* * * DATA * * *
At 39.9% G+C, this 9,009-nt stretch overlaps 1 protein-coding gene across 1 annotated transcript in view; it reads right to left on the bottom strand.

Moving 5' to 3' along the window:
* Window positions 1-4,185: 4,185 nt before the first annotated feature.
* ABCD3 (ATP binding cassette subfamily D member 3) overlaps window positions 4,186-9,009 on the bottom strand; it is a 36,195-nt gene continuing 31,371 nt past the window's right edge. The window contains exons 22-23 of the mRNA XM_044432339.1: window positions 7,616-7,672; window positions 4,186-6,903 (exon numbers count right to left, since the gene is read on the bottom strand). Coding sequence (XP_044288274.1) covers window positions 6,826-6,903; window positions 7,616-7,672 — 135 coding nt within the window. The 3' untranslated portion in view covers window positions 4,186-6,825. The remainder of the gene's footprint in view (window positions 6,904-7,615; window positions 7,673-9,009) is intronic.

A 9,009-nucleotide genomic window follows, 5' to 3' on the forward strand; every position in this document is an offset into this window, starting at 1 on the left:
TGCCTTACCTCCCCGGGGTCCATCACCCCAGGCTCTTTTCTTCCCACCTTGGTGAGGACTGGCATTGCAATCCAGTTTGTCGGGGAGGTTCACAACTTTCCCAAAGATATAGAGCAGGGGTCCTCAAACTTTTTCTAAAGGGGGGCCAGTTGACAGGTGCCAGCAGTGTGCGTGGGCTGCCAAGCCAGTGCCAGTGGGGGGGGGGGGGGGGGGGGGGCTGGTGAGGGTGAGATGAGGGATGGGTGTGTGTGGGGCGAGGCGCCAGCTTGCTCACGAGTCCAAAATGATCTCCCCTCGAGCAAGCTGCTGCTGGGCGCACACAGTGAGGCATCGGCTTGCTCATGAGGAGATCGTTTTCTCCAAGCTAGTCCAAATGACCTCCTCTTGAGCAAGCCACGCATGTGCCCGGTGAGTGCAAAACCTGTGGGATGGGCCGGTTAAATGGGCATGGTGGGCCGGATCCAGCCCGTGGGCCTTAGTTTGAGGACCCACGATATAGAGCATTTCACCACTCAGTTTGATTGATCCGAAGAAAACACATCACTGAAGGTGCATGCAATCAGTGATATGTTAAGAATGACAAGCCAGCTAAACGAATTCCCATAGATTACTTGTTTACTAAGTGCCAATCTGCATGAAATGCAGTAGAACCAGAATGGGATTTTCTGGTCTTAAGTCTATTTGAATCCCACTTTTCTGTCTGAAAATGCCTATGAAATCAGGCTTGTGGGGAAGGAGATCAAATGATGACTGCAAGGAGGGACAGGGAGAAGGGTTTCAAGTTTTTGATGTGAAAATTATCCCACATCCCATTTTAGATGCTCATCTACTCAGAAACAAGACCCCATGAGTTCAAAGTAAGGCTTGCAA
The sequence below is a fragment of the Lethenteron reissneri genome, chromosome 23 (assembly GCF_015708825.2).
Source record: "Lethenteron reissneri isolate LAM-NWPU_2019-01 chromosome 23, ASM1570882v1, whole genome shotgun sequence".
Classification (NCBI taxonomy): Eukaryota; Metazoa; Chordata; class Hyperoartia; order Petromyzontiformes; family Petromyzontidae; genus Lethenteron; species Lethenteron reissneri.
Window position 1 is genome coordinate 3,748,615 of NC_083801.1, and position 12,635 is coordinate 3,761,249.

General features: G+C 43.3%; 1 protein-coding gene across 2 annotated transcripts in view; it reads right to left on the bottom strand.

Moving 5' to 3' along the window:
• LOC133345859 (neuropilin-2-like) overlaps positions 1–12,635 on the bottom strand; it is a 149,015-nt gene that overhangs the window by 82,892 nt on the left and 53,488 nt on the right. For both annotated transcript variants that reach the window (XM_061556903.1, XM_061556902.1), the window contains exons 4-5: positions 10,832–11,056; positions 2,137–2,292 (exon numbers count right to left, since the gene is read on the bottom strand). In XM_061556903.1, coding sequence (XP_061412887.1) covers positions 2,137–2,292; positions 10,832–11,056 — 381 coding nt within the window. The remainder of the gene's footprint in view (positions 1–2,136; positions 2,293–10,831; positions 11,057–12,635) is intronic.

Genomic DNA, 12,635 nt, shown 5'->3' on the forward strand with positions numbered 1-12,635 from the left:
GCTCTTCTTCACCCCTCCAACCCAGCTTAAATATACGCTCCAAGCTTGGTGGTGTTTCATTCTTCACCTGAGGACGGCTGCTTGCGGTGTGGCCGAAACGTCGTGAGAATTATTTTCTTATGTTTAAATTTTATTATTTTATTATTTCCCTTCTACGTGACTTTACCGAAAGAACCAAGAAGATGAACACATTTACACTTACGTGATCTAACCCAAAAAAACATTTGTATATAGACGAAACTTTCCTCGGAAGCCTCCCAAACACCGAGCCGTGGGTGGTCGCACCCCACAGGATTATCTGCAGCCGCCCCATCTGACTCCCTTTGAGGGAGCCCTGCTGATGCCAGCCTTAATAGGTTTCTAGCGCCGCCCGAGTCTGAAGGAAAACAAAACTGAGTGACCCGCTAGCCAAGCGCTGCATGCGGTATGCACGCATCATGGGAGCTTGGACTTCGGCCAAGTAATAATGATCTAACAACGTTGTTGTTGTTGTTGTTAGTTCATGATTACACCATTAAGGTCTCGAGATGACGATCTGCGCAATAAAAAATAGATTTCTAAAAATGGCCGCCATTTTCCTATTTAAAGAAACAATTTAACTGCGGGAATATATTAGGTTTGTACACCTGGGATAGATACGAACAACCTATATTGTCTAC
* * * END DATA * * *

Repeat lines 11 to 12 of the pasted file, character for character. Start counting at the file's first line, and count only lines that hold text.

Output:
General features: G+C 43.3%; 1 protein-coding gene across 2 annotated transcripts in view; it reads right to left on the bottom strand.

Moving 5' to 3' along the window: